LeetCode – Find Peak Element

A peak element is an element that is greater than its neighbors. Given an input array where num[i] ≠ num[i+1], find a peak element and return its index. The array may contain multiple peaks, in that case return the index to any one of the peaks is fine.

You may imagine that num[-1] = num[n] = -∞. For example, in array [1, 2, 3, 1], 3 is a peak element and your function should return the index number 2.


This is a very simple problem. We can scan the array and find any element that is greater can its previous and next. The first and last element are handled separately.

Java Solution

public class Solution {
    public int findPeakElement(int[] num) {
        int max = num[0];
        int index = 0;
        for(int i=1; i<=num.length-2; i++){
            int prev = num[i-1];
            int curr = num[i];
            int next = num[i+1];
            if(curr > prev && curr > next && curr > max){
                index = i;
                max = curr;
        if(num[num.length-1] > max){
            return num.length-1;
        return index;
Category >> Algorithms  
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  • Alik Elzin

    I think the question is a bit unclear.
    What does it mean “A peak element is an element that is greater than its neighbors.”?
    Its neighbors, meaning just the two on both sides? If so, why have max in the solution?
    Also, if the array contains just a single repeated number, like [1,1,1,1,1,1], the solution would return 0, where actually there’s no peak by definition.

  • rupalph

    O(logn) solution, call findPeak(arr,1,arr.length-1,arr[0])

    public static int findPeak(int[] arr,int i,int j,int max)
    int mid = (i+j)/2;
    return max;
    return max>arr[i]?max:arr[i];

    return findPeak(arr,mid+1,j,arr[mid]);
    return findPeak(arr,i,mid-1,max);

  • rmarathe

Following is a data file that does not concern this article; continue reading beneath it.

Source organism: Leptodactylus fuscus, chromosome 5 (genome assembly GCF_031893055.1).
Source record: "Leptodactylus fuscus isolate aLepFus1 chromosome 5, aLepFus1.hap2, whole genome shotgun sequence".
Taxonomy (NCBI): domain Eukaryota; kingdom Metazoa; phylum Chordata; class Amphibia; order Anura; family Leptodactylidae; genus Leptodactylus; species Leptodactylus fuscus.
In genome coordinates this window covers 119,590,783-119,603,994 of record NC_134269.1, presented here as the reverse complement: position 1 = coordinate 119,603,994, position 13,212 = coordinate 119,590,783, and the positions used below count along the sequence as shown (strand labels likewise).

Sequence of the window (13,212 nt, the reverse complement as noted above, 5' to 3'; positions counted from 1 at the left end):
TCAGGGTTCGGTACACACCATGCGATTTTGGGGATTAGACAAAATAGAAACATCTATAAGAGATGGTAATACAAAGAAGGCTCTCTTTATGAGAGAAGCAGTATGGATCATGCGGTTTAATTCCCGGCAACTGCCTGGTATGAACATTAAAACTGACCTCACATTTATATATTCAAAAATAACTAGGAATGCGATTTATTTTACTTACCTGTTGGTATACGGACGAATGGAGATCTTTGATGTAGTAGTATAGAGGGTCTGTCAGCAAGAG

//here is an accepted solution in java
    public int findPeakElement(int[] nums) {

    if(nums == null || nums.length ==0){
    return -1;
    int i=0,j=1;
    while(j< nums.length && nums[i]<=nums[j]){
    return i;

  • Walden

    It is faster to find the first peak element rather than finding the maximum. Especially using the method shown in the video above.

  • Rashmi Chaudhary

    Check this video on finding peak element that solves the problem in O(log n) time:

  • Shannon McNeill

    wrap the code in <pre%gt; tags

  • Jason Zhu

    what about my latest answer (in the above) to this question for O(logN) complexity?

  • Jason Zhu

    Could anyone tell me how to fomat the code, please?

  • Jason Zhu

    Hi, I’ve solved this problem in O(logN) time complexity, if anything wrong, plz tell me @ [email protected] :]

    public static int solution(int[] arr) {

    assert (arr != null && arr.length > 0);

    if(arr.length == 1) return arr[0];

    if(arr[0] > arr[1]) return arr[0];

    if(arr[arr.length-1] > arr[arr.length-2]) return arr[arr.length-1];

    int left = 0;

    int right = arr.length-1;

    while(left arr[mid+1]) right=mid-1;

    else left=mid+1;


    return arr[left];


  • beeflamian

    You can do binary search for this problem and I believe that is the point of this problem

  • You’re right. The proposed solution is looking for the max value instead of local peaks ! Look at my comment above !

  • I believe this solution is more than what as it as been asked. You’re looking for a global peak but the requirement is to look for a local peak. You should return as soon as you find a local peak. My solution accepted by leet code :

    public class Solution {
    public int findPeakElement(int[] nums) {
    if (nums == null || nums.length nums[1])
    return 0;
    if (nums[nums.length - 1] > nums[nums.length - 2])
    return nums.length - 1;
    for (int i = 1; i nums[i - 1] && nums[i] > nums[i + 1])
    return i;
    return -1;

  • GoatGuy

    No you can’t, it wasn’t specified as being ordered. If it was ordered, then it would be trivial, just choose the last element. The only way to complete this is the O(n) linear search.

    This finds the MAX value (which may not correspond to a PEAK value):

    int top = num[0];
    int ndx = 0;
    for( int i = 1; i top ) { top = num; ndx = i; }
    return ndx;

    The algorithm in the OP’s text finds the last PEAK element, not the first. It could be short circuited perhaps to find the first PEAK element, by simply returning of the 3-way condition is met. I mean they said, “there could be multiple peaks, returning any one of them is OK”.

    Kind of a dumb problem, actually. Ambiguous.


  • CodeMonkey

    We can reduce the time complexity of this question, dude. Do binary search instead of linear.

  • dn3point

    Why not just find the max number in the array?

  • its about the second last element

  • ryanlr

    The last element is handled separately in my code.

  • in “for(int i=1; i<=num.length-2; i++)" condition should be "i<=num.length-1"